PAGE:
Did Bitcoin Kill Gold's Monetary Utility?
Comment of the Day

October 20 2021

Commentary by Eoin Treacy

Did Bitcoin Kill Gold's Monetary Utility?

Thanks to a subscriber for this article by Cullen Roche for Pragmatic Capitalism. Here is a section:

One of the corollaries between cryptocurrencies and gold is that, as forms of money, they’re both grounded in the same decentralized concepts that make them useful alternatives to fiat. Gold has obvious impediments to its monetary utility in a modern economy – mainly the fact that it’s difficult to transport. Bitcoin and crypto fixes that. Personally, I find the long-term inflation hedging benefits of crypto to be somewhat less beneficial than many proponents believe. After all, all crypto is endogenous in the sense that it is literally created from nothing and can be borrowed into existence in exactly the same way that modern banks create synthetic “dollars” from nothing when they make loans. A “fractionally reserved” Bitcoin system with endogenous lending could be every bit as inflationary as the current fiat system with the main difference being that there isn’t a government there to pump trillions into the system on a whim. And that’s where the last 18 months and this “faith put” in gold is pretty interesting….

A strange thing happened during COVID. The US government spent $6T to fight off the pandemic. As expected, the huge fiscal stimulus led to a somewhat uncomfortable level of inflation. But here’s where things get interesting – since the start of the pandemic in March 2020 the price of gold is up 6.5%. The price of Bitcoin, on the other hand, is up almost 10X. It’s not just a small difference. It’s an astounding difference. It’s the kind of difference that makes you wonder if people even believe that gold is an inflation hedge.


Eoin Treacy's view

The Permanent Portfolio with 25% in stocks, 25% in bonds, 25% in cash and 25% in gold has stood the test of time. It is logical to question whether the introduction of new assets should alter the composition of the portfolio. What I find particularly interesting today is there is a simultaneous questioning of the merits of the 60/40 portfolio which is much more popular than the permanent portfolio.  Meanwhile Paul Tudor Jones is touting bitcoin’s status as an inflation hedge. 

The reintroduction of inflation to the public consciousness necessitates we take a view on how persistent this trend is going to be before coming concluding whether the kinds of structures which have served well for years need to be changed.

I believe the upward trend of inflation is not transitory because it is being driven by social factors, just like in the late 1960s. That’s why I agree with most commentators that what we are seeing today is not comparable to the late 1970s. That was the end of the cycle. Today we are at the beginning.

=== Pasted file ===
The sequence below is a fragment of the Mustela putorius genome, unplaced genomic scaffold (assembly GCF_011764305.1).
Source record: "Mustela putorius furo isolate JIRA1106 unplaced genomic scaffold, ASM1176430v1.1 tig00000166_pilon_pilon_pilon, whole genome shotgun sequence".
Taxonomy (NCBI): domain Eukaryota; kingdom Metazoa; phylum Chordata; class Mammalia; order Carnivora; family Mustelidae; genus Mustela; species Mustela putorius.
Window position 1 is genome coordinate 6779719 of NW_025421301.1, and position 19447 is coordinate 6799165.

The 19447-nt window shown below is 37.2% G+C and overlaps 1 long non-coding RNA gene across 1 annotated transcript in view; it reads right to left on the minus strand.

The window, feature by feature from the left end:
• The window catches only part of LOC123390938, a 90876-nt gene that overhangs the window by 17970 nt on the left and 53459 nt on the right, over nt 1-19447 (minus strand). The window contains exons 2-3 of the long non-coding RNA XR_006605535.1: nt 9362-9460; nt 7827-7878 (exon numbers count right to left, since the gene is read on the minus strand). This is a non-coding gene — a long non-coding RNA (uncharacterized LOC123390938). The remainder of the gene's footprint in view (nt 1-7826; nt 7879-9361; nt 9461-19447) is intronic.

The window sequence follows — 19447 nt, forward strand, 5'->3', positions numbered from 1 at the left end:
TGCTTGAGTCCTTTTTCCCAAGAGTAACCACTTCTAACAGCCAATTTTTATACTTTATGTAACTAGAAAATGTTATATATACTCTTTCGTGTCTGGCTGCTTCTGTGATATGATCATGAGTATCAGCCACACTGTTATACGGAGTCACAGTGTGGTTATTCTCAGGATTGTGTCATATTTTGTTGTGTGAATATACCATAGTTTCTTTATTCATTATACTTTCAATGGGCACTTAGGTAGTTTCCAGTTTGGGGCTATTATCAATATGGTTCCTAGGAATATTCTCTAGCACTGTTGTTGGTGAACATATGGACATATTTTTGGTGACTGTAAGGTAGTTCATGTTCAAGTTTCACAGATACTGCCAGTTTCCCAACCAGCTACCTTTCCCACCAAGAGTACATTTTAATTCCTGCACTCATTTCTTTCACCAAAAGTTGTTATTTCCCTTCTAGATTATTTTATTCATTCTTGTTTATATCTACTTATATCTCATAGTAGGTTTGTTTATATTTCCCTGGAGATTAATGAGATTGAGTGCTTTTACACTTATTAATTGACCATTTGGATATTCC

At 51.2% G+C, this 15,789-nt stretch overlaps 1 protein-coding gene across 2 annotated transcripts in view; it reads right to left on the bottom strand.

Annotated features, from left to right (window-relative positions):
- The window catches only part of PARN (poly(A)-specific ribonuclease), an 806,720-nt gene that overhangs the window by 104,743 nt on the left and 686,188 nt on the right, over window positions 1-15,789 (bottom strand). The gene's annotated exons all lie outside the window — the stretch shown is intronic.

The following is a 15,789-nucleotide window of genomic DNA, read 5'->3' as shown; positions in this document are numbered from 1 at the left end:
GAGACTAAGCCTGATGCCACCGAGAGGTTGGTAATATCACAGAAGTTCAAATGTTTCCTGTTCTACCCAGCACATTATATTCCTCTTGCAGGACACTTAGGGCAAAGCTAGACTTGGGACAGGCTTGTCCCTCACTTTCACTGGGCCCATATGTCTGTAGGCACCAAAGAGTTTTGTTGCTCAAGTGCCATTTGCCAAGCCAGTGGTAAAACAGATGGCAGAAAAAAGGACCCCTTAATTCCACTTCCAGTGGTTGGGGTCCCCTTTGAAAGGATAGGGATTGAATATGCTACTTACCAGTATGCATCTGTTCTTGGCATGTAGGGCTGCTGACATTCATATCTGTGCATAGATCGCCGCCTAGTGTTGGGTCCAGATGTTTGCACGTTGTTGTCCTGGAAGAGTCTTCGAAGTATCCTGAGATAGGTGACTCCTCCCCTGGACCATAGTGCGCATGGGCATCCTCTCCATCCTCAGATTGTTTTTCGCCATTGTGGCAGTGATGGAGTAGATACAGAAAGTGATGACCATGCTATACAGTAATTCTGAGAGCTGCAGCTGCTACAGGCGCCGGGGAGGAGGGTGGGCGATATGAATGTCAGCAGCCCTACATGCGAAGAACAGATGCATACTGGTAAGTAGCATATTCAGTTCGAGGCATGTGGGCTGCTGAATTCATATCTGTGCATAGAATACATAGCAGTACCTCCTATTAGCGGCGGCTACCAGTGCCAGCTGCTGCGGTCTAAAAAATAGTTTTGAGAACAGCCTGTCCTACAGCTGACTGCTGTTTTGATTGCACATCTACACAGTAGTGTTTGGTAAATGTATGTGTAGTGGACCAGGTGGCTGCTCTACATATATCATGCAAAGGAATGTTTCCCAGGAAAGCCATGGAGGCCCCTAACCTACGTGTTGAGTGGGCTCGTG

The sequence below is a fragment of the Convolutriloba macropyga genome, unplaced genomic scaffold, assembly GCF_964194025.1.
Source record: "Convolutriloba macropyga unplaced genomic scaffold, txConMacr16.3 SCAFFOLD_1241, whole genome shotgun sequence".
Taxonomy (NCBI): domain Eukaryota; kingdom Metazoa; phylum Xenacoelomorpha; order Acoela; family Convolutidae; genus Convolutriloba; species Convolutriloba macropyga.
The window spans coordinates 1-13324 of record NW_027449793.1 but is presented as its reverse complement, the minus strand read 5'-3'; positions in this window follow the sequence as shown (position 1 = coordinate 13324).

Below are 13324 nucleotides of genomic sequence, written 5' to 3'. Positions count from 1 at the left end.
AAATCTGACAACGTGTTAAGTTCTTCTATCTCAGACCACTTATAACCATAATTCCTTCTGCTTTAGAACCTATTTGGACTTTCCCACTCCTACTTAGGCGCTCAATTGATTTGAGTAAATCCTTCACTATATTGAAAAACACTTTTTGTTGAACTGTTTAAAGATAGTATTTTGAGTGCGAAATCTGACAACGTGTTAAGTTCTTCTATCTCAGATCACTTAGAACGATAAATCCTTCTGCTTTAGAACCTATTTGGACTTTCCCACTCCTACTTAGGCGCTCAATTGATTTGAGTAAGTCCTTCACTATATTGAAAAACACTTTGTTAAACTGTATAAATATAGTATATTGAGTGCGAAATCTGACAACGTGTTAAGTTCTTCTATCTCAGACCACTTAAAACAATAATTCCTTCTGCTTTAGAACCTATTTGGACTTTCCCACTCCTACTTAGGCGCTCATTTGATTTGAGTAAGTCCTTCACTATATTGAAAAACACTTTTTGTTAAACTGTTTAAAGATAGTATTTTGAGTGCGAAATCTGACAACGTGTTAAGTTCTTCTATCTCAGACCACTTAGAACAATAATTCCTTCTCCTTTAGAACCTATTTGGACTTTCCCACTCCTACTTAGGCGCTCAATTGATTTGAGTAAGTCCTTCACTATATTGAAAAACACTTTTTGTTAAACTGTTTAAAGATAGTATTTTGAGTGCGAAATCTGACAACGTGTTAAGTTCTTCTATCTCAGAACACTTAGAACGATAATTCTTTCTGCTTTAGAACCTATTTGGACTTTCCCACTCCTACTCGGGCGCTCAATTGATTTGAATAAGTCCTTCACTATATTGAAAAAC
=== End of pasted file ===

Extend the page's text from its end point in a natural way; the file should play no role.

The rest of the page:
Most people work because they have to. Most jobs involve some form of drudgery and lower paid jobs tend to involve repetitive tasks. When millions of people voluntarily step outside of the workforce, it is reasonable to conclude they have become accustomed to better conditions and/or can afford to forego employment.

Mortgage and student loan forbearance, eviction moratoriums, outsized unemployment benefits and other payments mean people are flush with cash. That’s before the added bump from stock and crypto gains are included. Credit card delinquencies are at record lows which suggests there is no sign of consumer stress just yet; even as these programs wind down. That’s helping to support the inflationary argument and pushing up wages.

Inflation is fundamentally a social phenomenon. Populations first animate for more spending and lax fiscal measures. Social unrest, and the threat of it, deter monetary tightening so prices rise. That feeds through to the belief prices are likely to continue to rise and leaves the economy susceptible to shocks. Eventually, the problem grows so large that people are willing to accept the pain necessary to get the problem back under control. That’s what happened between 1967 and 1980.

I think it is hard to argue bitcoin is an inflation hedge. Instead, it behaves like a risk asset. It hit a new all-time high today and the S&P500 is within 5 points of doing the same. Therefore, if it is to be included in the Permanent portfolio it should form part of the equity weighting.

It is also worth considering the biggest endowments long ago concluded private equity and other venture investments were a much better hedge against inflation and captured growth at the same time. It strikes me as odd that no one ever suggested they should be included as weighting in the permanent portfolio makeup.

The big question for investors is why has gold been so quiet while inflationary pressures have been mounting? Gold does best in a negative real interest rate environment and the rate is not currently getting more negative. That’s been a factor in the rangy environment. The bigger issue has been the Dollar has been firm. When people lose faith in the purchasing power of currencies, they seek out alternatives. In Venezuela today gold is a physical currency in parts of the country. In others, with better internet connectivity, cryptos are more popular.

Right now, we have central banks like the Federal Reserve and the Bank of England talking tough on the need to raise rates and normalise policy. Just how far they can go without causing harm remains to be seen. Government finances are much more interest rate sensitive today than before the pandemic. Once the realisation the major economies are in debt traps prevails gold will break out. The chart pattern supports the view it is come to the end of this more than yearlong medium-term correction.

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